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Can we embrace an Infrastructure revolution?

Shutterstock 1241125846 Editorial Credit Umesh Gogna Shutterstock.Com

The impact of the past 12 months has been challenging for the whole world, but we are now starting to see light at the end of the tunnel and the hope of returning to some form of normality. As we start to focus on the future could now be the time for programme management to become core to help drive economic recovery?

For many years there has been an increasing recognition of the contribution that our national infrastructure brings to the UK economy. Modern and well-connected infrastructure can increase productivity, improve global competitiveness and drive economic growth. In evidence to the Public Administration and Constitutional Affairs Committee’s review of delivering infrastructure through major projects, the director of the Confederation of British Industry noted that every £1 invested in infrastructure generates £2.92 benefit for the economy.

However, in many areas the funding to invest in infrastructure has been limited. Often major infrastructure programmes and projects are perceived to be delivered inefficiently and do not generate the required return on investment; sometimes due to delays and budget over-runs, sometimes as a result of the benefits originally envisaged not being obvious. Stop-start investment and general under investment has pushed the UK to be behind other European countries. The World Economic Forum ranked the UK as 11 in terms of quality of infrastructure and a long way behind in terms of some specific elements of infrastructure, for example transport was ranked as 28.

As the health crisis from the pandemic starts to subside the economic crises will linger on. The UK government has already highlighted infrastructure projects as a key part of the recovery effort. In the summer of 2020 plans for additional investment in infrastructure were announced under the banner of ‘build back better’ and a focus on levelling up across the UK. This was supplemented by update of the National Infrastructure Strategy and the Ten Point Plan for Green Industrial Revolution in November 2020, with a focus on the infrastructure changes that will be needed to decarbonise the economy and adapt to climate change. These range from the shift to electric vehicles and carbon capture through to creating more green spaces and national parks – ultimately achieving Net Zero by 2050.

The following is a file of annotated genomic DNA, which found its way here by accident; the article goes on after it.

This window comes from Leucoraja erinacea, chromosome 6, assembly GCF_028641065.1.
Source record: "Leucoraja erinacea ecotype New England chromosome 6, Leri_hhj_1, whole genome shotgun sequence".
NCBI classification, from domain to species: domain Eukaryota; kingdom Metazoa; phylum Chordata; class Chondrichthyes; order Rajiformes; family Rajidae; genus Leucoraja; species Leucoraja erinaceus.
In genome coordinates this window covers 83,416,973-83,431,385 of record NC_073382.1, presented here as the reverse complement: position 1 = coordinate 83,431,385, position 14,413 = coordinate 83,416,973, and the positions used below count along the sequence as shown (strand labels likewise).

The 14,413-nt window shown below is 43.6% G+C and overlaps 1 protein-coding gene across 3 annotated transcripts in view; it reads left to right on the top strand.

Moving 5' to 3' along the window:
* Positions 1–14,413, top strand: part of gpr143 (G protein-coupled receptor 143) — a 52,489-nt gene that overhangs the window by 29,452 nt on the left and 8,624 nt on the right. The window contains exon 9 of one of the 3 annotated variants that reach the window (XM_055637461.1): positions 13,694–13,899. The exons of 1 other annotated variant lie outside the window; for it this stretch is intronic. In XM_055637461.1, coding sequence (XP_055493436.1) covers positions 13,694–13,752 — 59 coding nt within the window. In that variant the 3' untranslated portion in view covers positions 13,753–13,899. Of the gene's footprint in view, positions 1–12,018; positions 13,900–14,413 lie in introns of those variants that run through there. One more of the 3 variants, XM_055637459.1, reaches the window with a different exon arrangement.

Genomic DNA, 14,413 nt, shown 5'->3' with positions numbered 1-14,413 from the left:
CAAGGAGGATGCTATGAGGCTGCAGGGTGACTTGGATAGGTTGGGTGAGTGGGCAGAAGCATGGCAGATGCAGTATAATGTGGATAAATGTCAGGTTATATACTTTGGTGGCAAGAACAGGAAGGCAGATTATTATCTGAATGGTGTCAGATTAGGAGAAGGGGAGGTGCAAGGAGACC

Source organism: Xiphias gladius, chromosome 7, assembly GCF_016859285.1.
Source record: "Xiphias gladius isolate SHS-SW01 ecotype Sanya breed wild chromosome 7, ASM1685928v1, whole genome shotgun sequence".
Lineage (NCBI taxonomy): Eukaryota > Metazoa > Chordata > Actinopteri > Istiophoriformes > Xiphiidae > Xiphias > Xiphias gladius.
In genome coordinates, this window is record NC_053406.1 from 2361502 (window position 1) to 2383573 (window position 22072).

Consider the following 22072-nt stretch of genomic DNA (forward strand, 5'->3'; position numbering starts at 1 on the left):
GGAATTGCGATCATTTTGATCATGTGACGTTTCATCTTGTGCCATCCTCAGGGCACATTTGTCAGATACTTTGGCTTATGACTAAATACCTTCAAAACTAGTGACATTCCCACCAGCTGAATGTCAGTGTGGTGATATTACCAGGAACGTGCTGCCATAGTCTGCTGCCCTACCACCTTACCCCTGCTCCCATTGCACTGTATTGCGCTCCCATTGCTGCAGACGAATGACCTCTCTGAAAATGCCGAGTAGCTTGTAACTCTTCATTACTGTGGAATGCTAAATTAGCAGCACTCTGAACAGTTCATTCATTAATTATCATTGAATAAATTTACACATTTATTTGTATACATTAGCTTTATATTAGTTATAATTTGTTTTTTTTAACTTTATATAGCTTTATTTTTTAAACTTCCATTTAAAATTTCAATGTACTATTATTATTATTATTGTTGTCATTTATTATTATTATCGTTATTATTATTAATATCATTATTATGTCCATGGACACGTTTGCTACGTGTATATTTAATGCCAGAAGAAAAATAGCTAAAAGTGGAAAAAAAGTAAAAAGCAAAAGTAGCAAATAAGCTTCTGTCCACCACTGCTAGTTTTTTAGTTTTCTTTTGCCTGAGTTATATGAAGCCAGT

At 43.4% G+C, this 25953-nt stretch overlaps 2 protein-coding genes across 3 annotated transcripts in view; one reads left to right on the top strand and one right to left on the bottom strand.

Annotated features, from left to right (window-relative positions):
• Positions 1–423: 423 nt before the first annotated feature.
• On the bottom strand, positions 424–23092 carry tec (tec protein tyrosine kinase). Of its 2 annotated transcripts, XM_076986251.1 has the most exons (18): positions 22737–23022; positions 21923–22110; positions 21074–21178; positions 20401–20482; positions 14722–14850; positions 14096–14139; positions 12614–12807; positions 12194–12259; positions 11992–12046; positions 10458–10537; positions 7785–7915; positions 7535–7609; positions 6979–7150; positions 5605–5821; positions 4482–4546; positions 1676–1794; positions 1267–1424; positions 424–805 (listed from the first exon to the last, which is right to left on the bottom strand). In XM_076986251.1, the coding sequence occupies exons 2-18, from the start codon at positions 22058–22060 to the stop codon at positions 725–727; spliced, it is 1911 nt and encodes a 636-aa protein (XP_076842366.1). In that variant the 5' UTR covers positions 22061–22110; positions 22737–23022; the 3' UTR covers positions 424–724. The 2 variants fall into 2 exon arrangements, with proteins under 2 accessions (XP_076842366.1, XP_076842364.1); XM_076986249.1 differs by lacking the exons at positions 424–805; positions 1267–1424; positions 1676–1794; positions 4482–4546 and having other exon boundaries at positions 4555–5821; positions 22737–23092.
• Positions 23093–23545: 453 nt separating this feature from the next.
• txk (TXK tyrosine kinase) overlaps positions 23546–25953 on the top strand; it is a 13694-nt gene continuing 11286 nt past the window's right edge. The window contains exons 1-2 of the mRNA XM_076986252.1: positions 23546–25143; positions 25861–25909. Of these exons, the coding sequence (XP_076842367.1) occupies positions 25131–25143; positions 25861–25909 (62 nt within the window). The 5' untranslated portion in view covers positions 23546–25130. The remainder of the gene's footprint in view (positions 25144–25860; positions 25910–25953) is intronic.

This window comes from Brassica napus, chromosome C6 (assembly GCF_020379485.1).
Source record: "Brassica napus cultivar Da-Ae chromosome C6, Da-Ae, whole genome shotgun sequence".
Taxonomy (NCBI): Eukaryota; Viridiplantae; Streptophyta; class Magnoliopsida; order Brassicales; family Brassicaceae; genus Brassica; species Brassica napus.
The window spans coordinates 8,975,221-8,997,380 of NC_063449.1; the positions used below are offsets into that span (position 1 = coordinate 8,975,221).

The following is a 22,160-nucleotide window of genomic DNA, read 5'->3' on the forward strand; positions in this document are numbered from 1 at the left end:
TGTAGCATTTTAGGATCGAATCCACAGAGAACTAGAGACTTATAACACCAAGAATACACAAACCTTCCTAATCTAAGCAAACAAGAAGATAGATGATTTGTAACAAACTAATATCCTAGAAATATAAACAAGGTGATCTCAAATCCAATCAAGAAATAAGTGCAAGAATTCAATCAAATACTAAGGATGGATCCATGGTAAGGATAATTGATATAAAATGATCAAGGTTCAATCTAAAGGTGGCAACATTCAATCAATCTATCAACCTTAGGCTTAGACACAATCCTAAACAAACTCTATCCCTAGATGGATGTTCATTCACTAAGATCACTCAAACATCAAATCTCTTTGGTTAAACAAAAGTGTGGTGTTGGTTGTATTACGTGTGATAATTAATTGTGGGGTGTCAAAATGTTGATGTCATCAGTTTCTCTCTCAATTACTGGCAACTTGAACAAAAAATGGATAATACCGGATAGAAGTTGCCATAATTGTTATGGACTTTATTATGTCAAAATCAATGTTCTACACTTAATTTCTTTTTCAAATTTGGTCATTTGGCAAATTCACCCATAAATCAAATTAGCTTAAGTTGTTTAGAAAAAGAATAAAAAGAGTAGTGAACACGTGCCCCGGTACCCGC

To achieve the infrastructure ambition and the social and wider economic benefits, these investments will need to be delivered as quickly and efficiently as possible. As programme and project professionals we can apply our skills to help prioritise, plan and deliver infrastructure in a way that achieves the maximum return on investment to support the recovery effort.  To do this we need to focus on the outcomes and benefits that are to be generated by programmes and projects giving this as much attention as the measurement of costs and time associated with delivery.  Taking a programmatic approach rather than delivering projects independently allows a structured approach to link delivery of infrastructure to the operational changes needed to yield the best outcomes.

We need to apply the available tools and techniques to:

  • Maximise the standardisation of designs and the use of modern methods of construction to reduce cost, waste and time whilst creating safer working environments and a Net Zero solutions.
  • To adopt enterprise models such as Project 13 to bring organisations together to deliver under collaborative arrangements where everyone is aligned and incentivised to drive efficient delivery.
  • Embrace digital solutions to speed up design, procurement and construction through collaborative virtual working environments and seamlessly transition asset information from the project to the operational organisations.

We should also recognise that infrastructure on its own does not generate benefits, it creates the opportunity to establish new capabilities, ways of living and working. Ultimately, with changes beyond physical elements, the outcomes and positive benefits can materialise.

Effective programme management will create the environment and embed approaches that will:

  • Create strong alignment to the organisation’s strategy and a focus on the outcomes and benefits required to be delivered from the investment
  • Coordinate projects to create synergies and optimise delivery plans to reduce cost and delivery timescales
  • Improve management of risk by escalating strategic risks or commonly occurring risks on projects to the programme level for coordinated management
  • Make more effective use of resources and optimising the supply chain to improve the flow of work and maintain productivity across projects
  • Manage the transition of project delivery into a future operation that creates new capabilities, outcomes and benefits.

The APM document the value of programme management provides an overview of how embedding a programmatic approach can help organisations deliver more effectively.

Now is the time for us as programme management professionals to apply our skills to help maximise the return on investment from infrastructure programmes in support of the economic boost needed to recover from the pandemic, don’t you think?

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Image: Umesh Gogna/Shutterstock.com

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